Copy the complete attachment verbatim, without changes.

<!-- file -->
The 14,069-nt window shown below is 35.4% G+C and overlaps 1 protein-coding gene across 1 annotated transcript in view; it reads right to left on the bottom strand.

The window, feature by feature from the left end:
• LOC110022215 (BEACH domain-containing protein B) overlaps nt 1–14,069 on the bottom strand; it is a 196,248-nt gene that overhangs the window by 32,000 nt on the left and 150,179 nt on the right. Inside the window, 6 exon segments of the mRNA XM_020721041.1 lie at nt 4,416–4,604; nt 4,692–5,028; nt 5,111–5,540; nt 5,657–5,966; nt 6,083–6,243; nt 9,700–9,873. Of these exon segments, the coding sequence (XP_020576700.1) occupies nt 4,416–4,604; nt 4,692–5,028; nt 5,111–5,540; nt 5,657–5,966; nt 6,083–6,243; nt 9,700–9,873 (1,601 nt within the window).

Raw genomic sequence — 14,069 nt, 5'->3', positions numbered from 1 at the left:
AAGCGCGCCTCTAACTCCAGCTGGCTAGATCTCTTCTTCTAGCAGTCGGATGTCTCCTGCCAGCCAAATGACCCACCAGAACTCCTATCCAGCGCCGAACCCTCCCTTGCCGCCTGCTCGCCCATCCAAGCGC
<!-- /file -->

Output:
The 14,069-nt window shown below is 35.4% G+C and overlaps 1 protein-coding gene across 1 annotated transcript in view; it reads right to left on the bottom strand.

The window, feature by feature from the left end:
• LOC110022215 (BEACH domain-containing protein B) overlaps nt 1–14,069 on the bottom strand; it is a 196,248-nt gene that overhangs the window by 32,000 nt on the left and 150,179 nt on the right. Inside the window, 6 exon segments of the mRNA XM_020721041.1 lie at nt 4,416–4,604; nt 4,692–5,028; nt 5,111–5,540; nt 5,657–5,966; nt 6,083–6,243; nt 9,700–9,873. Of these exon segments, the coding sequence (XP_020576700.1) occupies nt 4,416–4,604; nt 4,692–5,028; nt 5,111–5,540; nt 5,657–5,966; nt 6,083–6,243; nt 9,700–9,873 (1,601 nt within the window).

Raw genomic sequence — 14,069 nt, 5'->3', positions numbered from 1 at the left:
AAGCGCGCCTCTAACTCCAGCTGGCTAGATCTCTTCTTCTAGCAGTCGGATGTCTCCTGCCAGCCAAATGACCCACCAGAACTCCTATCCAGCGCCGAACCCTCCCTTGCCGCCTGCTCGCCCATCCAAGCGC